Validation of Column-Averaged Dry-Air Mole Fraction of CO2 Retrieved from OCO-2 Using Ground-Based FTS Measurements
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In order to correctly use the column-averaged atmospheric CO2 dry-air mole fraction (XCO2) data in the CO2 flux studies, XCO2 measurements retrieved from the Orbiting Carbon Observatory-2 (OCO-2) in 2015 were compared with those obtained from the global ground-based high-resolution Fourier Transform Spectrometer (FTS) participating in the Total Carbon Column Observing Network (TCCON). The XCO2 retrieved from three observing modes adopted by OCO-2, i.e., nadir, target, and glint, were separately validated by the FTS measurements at up to eight TCCON stations located in different areas. These comparisons show that OCO-2 glint mode yields the best qualitative estimations of CO2 concentration among the three operational approaches. The overall results regarding the glint mode show no obvious systematic biases. These facts may indicate that the glint concept is appropriate for not only oceans but also land regions. Negative systematic biases in nadir and target modes have been found at most TCCON sites. The standard deviations of XCO2 retrieved from target and nadir modes within the observation period are similar, and larger than those from glint mode. We also used the FTS site in Beijing, China, to assess the OCO-2 XCO2 in 2016. This site is located in a typical urban area, which has been absent in previous studies. Overall, OCO-2 XCO2 agrees well with that from FTS at this site. Such a study will benefit the validation of the newly launched TanSat products in China.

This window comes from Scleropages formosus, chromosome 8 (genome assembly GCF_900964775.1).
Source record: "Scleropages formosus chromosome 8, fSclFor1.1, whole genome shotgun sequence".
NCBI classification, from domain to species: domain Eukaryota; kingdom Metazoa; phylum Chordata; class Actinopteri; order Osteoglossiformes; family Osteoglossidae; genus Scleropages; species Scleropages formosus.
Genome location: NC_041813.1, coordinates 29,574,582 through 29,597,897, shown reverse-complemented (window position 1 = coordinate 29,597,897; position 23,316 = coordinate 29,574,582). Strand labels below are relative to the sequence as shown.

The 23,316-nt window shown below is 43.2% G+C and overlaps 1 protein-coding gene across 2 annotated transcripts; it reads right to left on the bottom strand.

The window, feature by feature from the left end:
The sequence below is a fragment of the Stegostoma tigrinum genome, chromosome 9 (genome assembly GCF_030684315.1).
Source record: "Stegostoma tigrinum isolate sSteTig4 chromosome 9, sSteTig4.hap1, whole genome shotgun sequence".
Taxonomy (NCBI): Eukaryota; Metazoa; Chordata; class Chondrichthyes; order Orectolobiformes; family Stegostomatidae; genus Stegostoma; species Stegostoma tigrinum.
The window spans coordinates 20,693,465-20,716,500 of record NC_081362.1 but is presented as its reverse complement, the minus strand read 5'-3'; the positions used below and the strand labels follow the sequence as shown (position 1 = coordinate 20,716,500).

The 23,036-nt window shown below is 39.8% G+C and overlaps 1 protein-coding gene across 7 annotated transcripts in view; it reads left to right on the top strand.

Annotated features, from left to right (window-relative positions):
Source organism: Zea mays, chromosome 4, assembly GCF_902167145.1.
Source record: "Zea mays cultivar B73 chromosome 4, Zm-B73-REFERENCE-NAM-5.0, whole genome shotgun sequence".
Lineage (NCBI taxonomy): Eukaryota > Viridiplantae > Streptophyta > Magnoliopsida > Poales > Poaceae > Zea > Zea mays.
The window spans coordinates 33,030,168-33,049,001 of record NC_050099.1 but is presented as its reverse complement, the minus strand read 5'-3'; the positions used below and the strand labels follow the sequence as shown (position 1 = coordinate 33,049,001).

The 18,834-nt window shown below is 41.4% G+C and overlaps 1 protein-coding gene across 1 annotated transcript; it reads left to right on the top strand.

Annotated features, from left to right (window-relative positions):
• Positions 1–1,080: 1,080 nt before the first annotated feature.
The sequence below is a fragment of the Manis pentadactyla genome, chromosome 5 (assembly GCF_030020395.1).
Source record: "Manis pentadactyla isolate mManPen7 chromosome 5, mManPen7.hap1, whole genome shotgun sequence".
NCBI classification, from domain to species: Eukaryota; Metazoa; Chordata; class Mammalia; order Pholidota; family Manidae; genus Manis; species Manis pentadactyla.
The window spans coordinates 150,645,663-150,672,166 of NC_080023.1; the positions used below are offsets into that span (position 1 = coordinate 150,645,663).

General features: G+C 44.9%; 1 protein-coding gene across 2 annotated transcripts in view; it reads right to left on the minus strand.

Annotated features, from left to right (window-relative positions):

Key wordsOrbiting Carbon Observatory-2 (OCO-2) Fourier Transform Spectrometer (FTS) carbon dioxide (CO2) validation
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The OCO-2 data were produced by the OCO-2 project at the Jet Propulsion Laboratory, California Institute of Technology, and obtained from the OCO-2 data archive maintained at the NASA Goddard Earth Science Data and Information Services Center. TCCON data were obtained from the TCCON Data Archive, hosted by the Carbon Dioxide Information Analysis Center (CDIAC) before September 2017 and has now been transitioned to tccon.caltech.edu. We thank S. Arnold and D. Feist from the Max Planck Institute for Biogeochemistry in Jena, Germany, for helpful comments.
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